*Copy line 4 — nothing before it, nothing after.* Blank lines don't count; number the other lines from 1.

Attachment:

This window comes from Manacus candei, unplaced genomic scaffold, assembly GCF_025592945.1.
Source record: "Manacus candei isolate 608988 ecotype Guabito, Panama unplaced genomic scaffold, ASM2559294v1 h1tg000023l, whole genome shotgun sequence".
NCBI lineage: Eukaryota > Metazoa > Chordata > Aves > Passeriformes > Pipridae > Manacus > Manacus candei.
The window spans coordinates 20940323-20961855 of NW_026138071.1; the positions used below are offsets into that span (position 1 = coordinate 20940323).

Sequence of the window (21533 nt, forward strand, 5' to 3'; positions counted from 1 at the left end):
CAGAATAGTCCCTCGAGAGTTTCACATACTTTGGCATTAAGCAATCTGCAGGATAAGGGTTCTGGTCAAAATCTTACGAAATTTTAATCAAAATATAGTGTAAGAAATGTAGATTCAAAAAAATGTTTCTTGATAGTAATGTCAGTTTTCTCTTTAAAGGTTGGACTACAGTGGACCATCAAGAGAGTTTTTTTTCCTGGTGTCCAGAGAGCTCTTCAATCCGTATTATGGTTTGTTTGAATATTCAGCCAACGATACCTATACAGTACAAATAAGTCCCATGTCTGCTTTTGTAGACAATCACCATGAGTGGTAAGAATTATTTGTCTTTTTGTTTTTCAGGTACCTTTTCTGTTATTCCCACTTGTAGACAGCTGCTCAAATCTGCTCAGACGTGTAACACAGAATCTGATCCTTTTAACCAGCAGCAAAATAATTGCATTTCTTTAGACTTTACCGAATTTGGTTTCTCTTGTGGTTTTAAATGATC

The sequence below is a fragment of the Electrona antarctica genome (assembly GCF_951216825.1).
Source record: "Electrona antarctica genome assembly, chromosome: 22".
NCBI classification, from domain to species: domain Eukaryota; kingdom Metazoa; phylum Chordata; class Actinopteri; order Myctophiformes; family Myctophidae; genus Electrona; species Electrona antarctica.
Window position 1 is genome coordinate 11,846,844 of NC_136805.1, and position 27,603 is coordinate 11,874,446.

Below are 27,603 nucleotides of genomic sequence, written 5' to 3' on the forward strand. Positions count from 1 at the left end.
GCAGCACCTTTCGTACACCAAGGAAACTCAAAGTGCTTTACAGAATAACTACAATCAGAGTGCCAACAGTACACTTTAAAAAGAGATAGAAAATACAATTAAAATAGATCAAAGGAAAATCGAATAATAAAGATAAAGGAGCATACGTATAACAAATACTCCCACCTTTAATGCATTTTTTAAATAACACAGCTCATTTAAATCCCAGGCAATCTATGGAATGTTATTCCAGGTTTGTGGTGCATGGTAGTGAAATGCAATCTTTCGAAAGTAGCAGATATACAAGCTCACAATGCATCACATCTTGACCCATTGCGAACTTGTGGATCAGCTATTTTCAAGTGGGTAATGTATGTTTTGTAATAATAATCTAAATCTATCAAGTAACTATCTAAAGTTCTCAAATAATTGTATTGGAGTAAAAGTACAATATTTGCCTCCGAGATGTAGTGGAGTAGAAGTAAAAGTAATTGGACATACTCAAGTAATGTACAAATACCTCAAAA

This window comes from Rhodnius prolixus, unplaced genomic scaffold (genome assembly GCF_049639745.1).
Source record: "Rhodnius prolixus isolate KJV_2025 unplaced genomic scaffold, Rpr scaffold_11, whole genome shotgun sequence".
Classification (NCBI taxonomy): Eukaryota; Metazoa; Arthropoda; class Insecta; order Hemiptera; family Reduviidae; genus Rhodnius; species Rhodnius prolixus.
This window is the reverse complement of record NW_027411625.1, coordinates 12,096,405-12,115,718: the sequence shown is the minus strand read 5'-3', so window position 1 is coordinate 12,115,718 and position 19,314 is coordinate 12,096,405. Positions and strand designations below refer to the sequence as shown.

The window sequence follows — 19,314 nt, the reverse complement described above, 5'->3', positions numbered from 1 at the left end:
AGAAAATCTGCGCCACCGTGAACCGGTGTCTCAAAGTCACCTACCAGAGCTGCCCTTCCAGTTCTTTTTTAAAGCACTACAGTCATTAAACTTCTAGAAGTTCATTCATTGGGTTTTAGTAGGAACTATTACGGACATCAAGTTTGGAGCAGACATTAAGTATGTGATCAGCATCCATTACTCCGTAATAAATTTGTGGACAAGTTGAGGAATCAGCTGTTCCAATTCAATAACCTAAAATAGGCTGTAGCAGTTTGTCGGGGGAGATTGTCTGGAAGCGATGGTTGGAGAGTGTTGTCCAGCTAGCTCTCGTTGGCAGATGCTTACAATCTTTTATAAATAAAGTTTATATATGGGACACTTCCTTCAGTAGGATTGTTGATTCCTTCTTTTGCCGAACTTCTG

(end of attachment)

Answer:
The window spans coordinates 20940323-20961855 of NW_026138071.1; the positions used below are offsets into that span (position 1 = coordinate 20940323).